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August 1969

Pylorus Preserving Gastrectomy (Maki)Effects Upon Antral Function, Gastric Emptying and Ulcerogenesis in the Dog

Author Affiliations

From the Department of Surgery, University of Minnesota Hospitals, Minneapolis.

Arch Surg. 1969;99(2):193-197. doi:10.1001/archsurg.1969.01340140065010

The search continues for a surgical procedure in the treatment of duodenal ulcer which will include low morbidity and mortality rates and low incidence of ulcer recurrence. No available operation yet satisfies all three criteria of success. Gastric surgery evolved from procedures (1881) originally designed to palliate or cure gastric cancer. In the 1930's surgeons recognized the need for removal of large segments of the acid peptic secretory portion of the stomach when dealing with duodenal ulcer. Yet many subtotal gastrectomies have resulted in unphysiologic sequelae such as dumping and weight loss which subtract from their effectiveness as ulcer operations. Since the stomach is a secretory-motor organ, operations designed to ablate the secretory function may fall short of the desired goal because of failure to consider the effect on gastric motor function.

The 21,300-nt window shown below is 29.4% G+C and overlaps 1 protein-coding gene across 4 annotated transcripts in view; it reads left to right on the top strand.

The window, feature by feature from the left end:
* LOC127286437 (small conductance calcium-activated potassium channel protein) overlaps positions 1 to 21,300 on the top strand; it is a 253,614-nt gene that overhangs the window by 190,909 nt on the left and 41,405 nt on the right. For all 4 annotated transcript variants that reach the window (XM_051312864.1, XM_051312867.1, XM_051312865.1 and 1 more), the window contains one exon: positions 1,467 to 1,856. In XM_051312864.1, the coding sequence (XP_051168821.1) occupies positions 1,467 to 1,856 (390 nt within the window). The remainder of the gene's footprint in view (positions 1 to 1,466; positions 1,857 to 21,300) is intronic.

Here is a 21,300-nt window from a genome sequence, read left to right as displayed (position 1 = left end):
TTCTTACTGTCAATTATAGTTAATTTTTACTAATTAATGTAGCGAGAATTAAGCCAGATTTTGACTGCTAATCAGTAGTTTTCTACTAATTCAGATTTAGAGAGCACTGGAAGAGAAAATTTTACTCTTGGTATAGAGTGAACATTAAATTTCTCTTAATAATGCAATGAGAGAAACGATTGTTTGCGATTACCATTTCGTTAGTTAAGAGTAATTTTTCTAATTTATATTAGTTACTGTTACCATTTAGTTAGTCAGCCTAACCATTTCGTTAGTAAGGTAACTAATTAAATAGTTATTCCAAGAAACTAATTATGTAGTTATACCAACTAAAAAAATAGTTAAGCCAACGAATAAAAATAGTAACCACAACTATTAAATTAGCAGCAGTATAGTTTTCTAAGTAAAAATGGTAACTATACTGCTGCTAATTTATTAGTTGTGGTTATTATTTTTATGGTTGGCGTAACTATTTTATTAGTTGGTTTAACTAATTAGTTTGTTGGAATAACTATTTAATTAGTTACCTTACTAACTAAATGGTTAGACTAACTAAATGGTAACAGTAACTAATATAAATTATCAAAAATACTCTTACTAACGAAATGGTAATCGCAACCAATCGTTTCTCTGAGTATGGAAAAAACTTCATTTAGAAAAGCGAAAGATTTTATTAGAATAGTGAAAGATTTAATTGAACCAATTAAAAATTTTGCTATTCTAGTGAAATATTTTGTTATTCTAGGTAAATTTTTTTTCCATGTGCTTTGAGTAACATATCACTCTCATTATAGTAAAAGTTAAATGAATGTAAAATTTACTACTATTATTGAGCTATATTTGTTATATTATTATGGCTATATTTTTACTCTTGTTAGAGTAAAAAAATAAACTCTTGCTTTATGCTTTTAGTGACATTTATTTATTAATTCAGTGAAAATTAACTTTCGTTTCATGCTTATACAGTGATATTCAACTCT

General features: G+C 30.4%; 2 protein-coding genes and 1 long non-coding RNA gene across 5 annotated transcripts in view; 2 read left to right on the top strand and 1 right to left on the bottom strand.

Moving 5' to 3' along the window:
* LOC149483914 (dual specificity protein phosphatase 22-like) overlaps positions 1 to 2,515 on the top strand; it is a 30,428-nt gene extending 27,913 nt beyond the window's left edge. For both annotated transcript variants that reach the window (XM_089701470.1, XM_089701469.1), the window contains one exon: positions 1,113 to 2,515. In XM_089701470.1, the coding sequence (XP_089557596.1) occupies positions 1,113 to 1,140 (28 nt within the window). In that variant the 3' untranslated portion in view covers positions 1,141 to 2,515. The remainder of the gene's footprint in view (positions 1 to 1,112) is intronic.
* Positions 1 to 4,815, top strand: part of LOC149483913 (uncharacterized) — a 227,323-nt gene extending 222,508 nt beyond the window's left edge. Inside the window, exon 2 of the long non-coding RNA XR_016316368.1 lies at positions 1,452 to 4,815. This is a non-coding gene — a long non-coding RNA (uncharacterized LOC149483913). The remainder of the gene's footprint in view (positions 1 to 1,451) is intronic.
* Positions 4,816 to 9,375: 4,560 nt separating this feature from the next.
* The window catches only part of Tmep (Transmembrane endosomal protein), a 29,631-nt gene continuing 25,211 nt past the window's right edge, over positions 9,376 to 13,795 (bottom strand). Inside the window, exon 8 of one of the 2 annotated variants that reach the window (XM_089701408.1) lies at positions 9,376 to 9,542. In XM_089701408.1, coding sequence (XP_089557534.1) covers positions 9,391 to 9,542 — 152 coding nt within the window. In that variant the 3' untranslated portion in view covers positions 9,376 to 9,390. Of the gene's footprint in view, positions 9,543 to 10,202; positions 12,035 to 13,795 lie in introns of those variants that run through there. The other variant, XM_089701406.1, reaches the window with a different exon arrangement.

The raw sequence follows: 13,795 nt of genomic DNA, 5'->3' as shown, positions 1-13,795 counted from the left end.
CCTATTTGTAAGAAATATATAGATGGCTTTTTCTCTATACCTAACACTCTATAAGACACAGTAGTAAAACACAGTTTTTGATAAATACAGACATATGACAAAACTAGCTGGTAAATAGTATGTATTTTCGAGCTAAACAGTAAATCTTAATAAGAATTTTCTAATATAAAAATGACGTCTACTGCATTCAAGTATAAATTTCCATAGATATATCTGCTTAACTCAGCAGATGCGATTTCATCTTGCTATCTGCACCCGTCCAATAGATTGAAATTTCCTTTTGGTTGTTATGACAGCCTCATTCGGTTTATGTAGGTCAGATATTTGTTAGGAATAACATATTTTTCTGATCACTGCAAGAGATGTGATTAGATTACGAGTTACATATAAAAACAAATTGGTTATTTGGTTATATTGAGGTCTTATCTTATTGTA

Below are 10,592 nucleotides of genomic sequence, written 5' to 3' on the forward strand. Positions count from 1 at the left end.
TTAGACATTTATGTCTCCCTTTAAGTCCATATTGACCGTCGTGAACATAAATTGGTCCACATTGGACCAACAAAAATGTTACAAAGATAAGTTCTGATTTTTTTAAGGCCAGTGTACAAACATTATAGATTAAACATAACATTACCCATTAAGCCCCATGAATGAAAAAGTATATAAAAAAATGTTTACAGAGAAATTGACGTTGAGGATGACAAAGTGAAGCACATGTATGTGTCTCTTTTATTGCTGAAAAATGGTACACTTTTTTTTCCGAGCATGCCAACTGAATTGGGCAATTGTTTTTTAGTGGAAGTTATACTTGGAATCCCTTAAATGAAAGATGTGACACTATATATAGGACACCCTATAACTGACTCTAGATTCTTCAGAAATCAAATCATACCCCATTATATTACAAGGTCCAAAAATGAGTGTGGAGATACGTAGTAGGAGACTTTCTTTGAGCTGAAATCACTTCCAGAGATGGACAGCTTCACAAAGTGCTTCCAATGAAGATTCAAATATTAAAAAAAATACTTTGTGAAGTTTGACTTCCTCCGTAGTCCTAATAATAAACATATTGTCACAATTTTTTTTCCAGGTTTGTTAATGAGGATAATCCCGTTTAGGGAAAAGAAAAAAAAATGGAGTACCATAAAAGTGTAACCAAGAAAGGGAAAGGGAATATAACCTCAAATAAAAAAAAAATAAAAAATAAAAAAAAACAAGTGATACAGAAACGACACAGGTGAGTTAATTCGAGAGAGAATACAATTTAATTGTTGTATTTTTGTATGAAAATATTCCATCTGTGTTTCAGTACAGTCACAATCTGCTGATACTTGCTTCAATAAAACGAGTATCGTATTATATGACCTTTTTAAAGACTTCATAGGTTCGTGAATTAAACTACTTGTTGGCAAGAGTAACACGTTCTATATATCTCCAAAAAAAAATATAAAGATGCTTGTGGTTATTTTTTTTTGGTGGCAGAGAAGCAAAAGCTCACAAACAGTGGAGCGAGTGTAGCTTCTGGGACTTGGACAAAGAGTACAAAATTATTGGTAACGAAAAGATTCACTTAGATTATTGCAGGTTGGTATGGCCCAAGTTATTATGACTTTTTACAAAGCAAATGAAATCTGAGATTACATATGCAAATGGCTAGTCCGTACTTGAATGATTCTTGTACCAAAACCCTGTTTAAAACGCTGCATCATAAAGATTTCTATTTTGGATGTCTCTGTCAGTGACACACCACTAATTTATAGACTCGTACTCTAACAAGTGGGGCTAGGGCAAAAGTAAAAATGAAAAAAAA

For example, with excision of the pyloric ring in both Billroth 1 and Billroth 2 gastrectomy, the occurrence

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